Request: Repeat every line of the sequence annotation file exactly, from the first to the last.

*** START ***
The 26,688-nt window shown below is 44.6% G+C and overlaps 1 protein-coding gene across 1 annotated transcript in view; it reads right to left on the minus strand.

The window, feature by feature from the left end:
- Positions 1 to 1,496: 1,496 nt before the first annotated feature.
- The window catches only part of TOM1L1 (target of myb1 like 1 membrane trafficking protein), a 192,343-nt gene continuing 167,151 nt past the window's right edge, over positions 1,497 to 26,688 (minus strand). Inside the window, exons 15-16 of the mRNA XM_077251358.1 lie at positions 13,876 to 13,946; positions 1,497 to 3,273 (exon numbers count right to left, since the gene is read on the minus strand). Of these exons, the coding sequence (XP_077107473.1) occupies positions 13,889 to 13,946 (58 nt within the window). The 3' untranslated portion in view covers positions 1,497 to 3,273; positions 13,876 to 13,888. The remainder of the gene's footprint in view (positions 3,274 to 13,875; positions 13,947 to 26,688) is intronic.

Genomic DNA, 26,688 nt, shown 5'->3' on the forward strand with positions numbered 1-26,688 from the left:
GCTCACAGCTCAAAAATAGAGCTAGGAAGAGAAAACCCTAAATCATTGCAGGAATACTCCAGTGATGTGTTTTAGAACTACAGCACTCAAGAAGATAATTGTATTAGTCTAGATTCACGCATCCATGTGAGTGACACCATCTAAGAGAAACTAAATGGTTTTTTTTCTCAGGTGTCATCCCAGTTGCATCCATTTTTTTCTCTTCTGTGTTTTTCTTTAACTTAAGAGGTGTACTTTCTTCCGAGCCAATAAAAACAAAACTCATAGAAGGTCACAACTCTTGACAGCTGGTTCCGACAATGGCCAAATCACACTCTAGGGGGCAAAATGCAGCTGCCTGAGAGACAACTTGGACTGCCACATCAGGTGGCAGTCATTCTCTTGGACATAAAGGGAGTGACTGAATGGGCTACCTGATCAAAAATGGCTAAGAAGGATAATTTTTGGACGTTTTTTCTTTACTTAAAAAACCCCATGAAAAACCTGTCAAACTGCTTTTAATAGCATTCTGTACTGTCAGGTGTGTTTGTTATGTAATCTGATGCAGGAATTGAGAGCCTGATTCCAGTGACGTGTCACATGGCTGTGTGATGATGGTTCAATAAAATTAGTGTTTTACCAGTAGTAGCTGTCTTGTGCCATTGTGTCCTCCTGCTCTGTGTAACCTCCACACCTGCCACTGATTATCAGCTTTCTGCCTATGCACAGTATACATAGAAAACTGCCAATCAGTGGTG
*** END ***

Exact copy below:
The 26,688-nt window shown below is 44.6% G+C and overlaps 1 protein-coding gene across 1 annotated transcript in view; it reads right to left on the minus strand.

The window, feature by feature from the left end:
- Positions 1 to 1,496: 1,496 nt before the first annotated feature.
- The window catches only part of TOM1L1 (target of myb1 like 1 membrane trafficking protein), a 192,343-nt gene continuing 167,151 nt past the window's right edge, over positions 1,497 to 26,688 (minus strand). Inside the window, exons 15-16 of the mRNA XM_077251358.1 lie at positions 13,876 to 13,946; positions 1,497 to 3,273 (exon numbers count right to left, since the gene is read on the minus strand). Of these exons, the coding sequence (XP_077107473.1) occupies positions 13,889 to 13,946 (58 nt within the window). The 3' untranslated portion in view covers positions 1,497 to 3,273; positions 13,876 to 13,888. The remainder of the gene's footprint in view (positions 3,274 to 13,875; positions 13,947 to 26,688) is intronic.

Genomic DNA, 26,688 nt, shown 5'->3' on the forward strand with positions numbered 1-26,688 from the left:
GCTCACAGCTCAAAAATAGAGCTAGGAAGAGAAAACCCTAAATCATTGCAGGAATACTCCAGTGATGTGTTTTAGAACTACAGCACTCAAGAAGATAATTGTATTAGTCTAGATTCACGCATCCATGTGAGTGACACCATCTAAGAGAAACTAAATGGTTTTTTTTCTCAGGTGTCATCCCAGTTGCATCCATTTTTTTCTCTTCTGTGTTTTTCTTTAACTTAAGAGGTGTACTTTCTTCCGAGCCAATAAAAACAAAACTCATAGAAGGTCACAACTCTTGACAGCTGGTTCCGACAATGGCCAAATCACACTCTAGGGGGCAAAATGCAGCTGCCTGAGAGACAACTTGGACTGCCACATCAGGTGGCAGTCATTCTCTTGGACATAAAGGGAGTGACTGAATGGGCTACCTGATCAAAAATGGCTAAGAAGGATAATTTTTGGACGTTTTTTCTTTACTTAAAAAACCCCATGAAAAACCTGTCAAACTGCTTTTAATAGCATTCTGTACTGTCAGGTGTGTTTGTTATGTAATCTGATGCAGGAATTGAGAGCCTGATTCCAGTGACGTGTCACATGGCTGTGTGATGATGGTTCAATAAAATTAGTGTTTTACCAGTAGTAGCTGTCTTGTGCCATTGTGTCCTCCTGCTCTGTGTAACCTCCACACCTGCCACTGATTATCAGCTTTCTGCCTATGCACAGTATACATAGAAAACTGCCAATCAGTGGTG